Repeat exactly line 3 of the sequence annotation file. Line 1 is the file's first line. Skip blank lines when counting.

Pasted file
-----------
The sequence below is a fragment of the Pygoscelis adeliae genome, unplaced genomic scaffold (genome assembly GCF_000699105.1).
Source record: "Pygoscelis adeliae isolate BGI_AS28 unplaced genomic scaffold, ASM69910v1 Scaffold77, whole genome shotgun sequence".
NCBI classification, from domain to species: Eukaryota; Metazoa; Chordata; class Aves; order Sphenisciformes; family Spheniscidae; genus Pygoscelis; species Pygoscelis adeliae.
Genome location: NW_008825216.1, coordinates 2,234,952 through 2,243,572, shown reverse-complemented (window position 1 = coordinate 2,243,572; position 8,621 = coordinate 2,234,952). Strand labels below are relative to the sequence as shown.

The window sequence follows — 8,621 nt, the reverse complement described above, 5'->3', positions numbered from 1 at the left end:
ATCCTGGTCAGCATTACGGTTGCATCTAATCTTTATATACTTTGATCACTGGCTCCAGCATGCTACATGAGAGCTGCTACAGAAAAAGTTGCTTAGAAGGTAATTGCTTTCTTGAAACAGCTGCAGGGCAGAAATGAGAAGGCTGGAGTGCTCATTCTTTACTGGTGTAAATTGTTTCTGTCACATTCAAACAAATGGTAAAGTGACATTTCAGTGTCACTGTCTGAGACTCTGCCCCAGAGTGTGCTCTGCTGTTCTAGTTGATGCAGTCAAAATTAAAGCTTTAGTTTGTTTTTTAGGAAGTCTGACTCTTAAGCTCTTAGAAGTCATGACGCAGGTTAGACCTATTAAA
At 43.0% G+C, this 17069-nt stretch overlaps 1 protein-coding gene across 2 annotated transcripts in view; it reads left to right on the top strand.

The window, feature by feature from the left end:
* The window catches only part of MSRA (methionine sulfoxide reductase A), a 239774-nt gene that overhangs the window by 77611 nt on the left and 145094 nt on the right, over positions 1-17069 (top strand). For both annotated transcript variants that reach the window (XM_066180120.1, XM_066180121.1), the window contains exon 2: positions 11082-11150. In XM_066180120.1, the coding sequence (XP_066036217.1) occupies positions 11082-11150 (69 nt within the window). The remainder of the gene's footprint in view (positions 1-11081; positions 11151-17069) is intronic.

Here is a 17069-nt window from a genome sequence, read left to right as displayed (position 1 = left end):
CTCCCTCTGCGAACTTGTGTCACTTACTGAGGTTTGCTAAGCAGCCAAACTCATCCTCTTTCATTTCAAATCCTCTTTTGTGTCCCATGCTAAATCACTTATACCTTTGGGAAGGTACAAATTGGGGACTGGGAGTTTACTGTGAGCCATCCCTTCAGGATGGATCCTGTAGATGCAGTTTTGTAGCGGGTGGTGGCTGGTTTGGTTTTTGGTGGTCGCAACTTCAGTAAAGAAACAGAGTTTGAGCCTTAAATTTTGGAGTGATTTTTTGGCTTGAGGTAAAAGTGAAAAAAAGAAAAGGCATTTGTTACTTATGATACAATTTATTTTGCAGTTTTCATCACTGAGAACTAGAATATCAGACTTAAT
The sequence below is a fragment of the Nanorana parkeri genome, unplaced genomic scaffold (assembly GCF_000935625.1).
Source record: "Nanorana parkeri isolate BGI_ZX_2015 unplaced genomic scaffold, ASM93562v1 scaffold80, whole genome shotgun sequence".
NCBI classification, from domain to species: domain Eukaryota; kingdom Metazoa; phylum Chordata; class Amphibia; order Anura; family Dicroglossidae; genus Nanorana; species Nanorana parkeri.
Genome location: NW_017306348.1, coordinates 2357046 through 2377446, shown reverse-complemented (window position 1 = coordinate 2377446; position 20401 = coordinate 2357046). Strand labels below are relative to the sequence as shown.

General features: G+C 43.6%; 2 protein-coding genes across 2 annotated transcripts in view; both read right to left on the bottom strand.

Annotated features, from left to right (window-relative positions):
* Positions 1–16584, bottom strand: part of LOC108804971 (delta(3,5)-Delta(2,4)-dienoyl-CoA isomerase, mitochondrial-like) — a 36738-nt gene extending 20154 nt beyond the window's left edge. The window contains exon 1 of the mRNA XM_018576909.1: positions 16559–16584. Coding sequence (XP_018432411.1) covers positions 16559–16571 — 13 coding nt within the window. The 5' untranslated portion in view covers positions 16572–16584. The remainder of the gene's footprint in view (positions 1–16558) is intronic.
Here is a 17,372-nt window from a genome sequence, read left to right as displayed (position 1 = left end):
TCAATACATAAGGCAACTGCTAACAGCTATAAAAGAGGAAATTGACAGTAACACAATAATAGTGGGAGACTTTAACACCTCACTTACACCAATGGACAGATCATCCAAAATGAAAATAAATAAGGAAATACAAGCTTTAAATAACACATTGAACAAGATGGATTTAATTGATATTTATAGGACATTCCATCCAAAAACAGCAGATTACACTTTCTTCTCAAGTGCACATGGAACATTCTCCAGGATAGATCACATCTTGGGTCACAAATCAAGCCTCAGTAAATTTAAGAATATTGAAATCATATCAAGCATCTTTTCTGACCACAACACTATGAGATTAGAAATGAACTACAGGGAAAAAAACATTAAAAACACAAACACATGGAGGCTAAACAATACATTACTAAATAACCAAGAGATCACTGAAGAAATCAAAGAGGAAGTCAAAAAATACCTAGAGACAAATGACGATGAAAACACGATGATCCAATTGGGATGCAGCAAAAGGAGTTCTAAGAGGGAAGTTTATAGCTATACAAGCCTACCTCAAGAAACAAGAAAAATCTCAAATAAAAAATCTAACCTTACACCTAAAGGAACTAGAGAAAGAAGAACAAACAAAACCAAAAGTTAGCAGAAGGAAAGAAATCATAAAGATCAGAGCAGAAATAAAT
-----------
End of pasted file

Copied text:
NCBI classification, from domain to species: Eukaryota; Metazoa; Chordata; class Aves; order Sphenisciformes; family Spheniscidae; genus Pygoscelis; species Pygoscelis adeliae.